Once again, thank you so much to everyone who took the time to complete our 2017 System Improvement Survey! 2017 was our biggest year ever, as riders broke 100,000 trips for the first time.
As Boulder Bike Sharing, we’re proud to be the local 501(c)(3) nonprofit that runs the Boulder B-cycle program. We buy our bikes and software from BCycle LLC, a subsidiary of Trek Bikes, in Waterloo, Wisconsin. For that reason, there’s a limit to what improvements we’re able to make, particularly in the short term. Generally, improvements take the form of changing our bike and station maintenance activities, adjusting the software parameters over which we have control, or implementing third-party solutions—Such as the Report a Problem form and PIPs Rewards.
That being said, here’s what we’ve learned and what we’re planning on doing in 2018 to better meet the needs of our riders:
One of the programs we were most interested in hearing from you on was our recently-launched redistribution incentive program: PIPs rewards (Postive Impact Points). This program pays you when you help us redistribute bikes! Unfortunately, more than half of you didn’t know about it!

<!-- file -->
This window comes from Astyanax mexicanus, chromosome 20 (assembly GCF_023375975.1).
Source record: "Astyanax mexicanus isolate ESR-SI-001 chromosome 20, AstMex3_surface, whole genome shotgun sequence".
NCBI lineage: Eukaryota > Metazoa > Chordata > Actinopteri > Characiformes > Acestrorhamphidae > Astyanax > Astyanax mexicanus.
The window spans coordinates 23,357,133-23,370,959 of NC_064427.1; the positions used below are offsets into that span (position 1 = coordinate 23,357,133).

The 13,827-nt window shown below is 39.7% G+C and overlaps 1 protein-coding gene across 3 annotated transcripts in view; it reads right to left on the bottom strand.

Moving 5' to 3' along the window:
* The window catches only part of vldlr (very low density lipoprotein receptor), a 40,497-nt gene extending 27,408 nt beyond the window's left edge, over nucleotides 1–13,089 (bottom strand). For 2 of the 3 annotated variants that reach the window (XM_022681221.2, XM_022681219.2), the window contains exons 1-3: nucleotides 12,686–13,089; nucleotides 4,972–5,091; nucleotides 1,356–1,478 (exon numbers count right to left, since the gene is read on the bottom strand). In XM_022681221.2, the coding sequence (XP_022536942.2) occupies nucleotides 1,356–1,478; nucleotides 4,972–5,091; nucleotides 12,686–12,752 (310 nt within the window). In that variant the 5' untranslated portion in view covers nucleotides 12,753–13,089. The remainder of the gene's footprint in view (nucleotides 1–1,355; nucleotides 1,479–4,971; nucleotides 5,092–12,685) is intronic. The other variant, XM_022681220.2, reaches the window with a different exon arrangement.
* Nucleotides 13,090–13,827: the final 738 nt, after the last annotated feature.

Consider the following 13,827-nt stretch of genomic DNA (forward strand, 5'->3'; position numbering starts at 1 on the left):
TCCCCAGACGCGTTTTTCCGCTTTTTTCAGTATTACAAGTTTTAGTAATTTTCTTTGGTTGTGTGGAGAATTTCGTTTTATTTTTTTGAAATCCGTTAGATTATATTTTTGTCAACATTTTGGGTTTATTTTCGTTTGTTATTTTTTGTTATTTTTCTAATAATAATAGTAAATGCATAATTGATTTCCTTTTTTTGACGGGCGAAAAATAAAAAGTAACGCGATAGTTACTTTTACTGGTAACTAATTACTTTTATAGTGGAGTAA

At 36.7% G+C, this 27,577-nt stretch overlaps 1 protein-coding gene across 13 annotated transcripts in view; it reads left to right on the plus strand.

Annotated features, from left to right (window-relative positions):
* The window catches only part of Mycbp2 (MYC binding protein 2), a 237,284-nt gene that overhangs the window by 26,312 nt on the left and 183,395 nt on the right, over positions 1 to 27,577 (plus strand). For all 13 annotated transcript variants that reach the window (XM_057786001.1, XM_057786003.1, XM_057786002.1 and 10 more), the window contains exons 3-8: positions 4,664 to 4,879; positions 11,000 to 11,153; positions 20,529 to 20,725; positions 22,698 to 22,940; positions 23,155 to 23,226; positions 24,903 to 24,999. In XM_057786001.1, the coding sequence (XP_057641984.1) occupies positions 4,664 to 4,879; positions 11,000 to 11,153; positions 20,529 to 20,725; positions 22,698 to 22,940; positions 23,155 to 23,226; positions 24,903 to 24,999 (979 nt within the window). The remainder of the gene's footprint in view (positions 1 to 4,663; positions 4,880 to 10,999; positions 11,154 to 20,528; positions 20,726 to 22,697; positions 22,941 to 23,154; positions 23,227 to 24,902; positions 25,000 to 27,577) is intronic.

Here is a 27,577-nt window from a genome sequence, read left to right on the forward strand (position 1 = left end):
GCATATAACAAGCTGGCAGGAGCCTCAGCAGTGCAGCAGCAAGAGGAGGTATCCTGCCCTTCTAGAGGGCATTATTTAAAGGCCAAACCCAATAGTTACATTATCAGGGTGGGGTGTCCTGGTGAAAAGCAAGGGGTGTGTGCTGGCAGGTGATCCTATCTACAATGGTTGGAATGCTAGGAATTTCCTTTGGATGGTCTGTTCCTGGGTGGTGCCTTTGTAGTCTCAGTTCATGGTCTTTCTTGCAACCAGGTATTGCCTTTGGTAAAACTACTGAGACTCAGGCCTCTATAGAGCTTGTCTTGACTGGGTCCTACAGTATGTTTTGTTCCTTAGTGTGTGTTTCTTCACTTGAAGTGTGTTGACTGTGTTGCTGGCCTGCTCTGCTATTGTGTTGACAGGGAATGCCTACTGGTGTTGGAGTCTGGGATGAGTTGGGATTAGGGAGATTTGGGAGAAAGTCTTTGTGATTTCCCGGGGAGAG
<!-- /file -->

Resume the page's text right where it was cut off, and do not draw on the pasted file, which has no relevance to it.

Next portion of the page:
You can get complete details on the program here, but the main thing to know is that PIPs rewards are automatically included in your monthly dashboard email, so if you haven’t cracked those emails open, this is a great reason to do so!
We’d love participation in this program to increase. Around 30% of participants said that the 100 PIPs per balancing trip was too low, so starting this month, we’re increasing the incentive by 50%—That’s 150 PIPs per trip! For reference, 350 PIPs gets you a $5 Kindle eBook gift card, and 1500 PIPs can be redeemed for a $25 Whole Foods Gift Card! Those are just some of the many ways to redeem PIPs, and you can look to find the first round of increased PIPs in your monthly dashboard at the end of January.
We also had a few people comment that they don’t like that negative balancing behaviors detract from their PIPs score, but the reality is that the program wouldn’t achieve its goal without also summing negative behaviors. Otherwise, PIPs would be rewarded for an action such as checking a bike in to an empty station and then checking it back out, which doesn’t aid in balancing the system. But remember—you’re never penalized for a negative net balancing score!
Here are your average ratings for our customer service, from 1-10, in the following categories:
Ease of Interaction
We only made a few changes to customer service in 2017, so let’s talk about those:
At the beginning of 2017, based on feedback from the 2016 system improvement survey, we launched the Report a Problem form, which is attached to the new bike return notification. The vast majority of you like the notification/form combo, and we’ve seen it used more than 800 times over the course of the year—Around one reported problem for every 130 trips. This translates to a dramatic improvement in the number of bike and station issues being reported.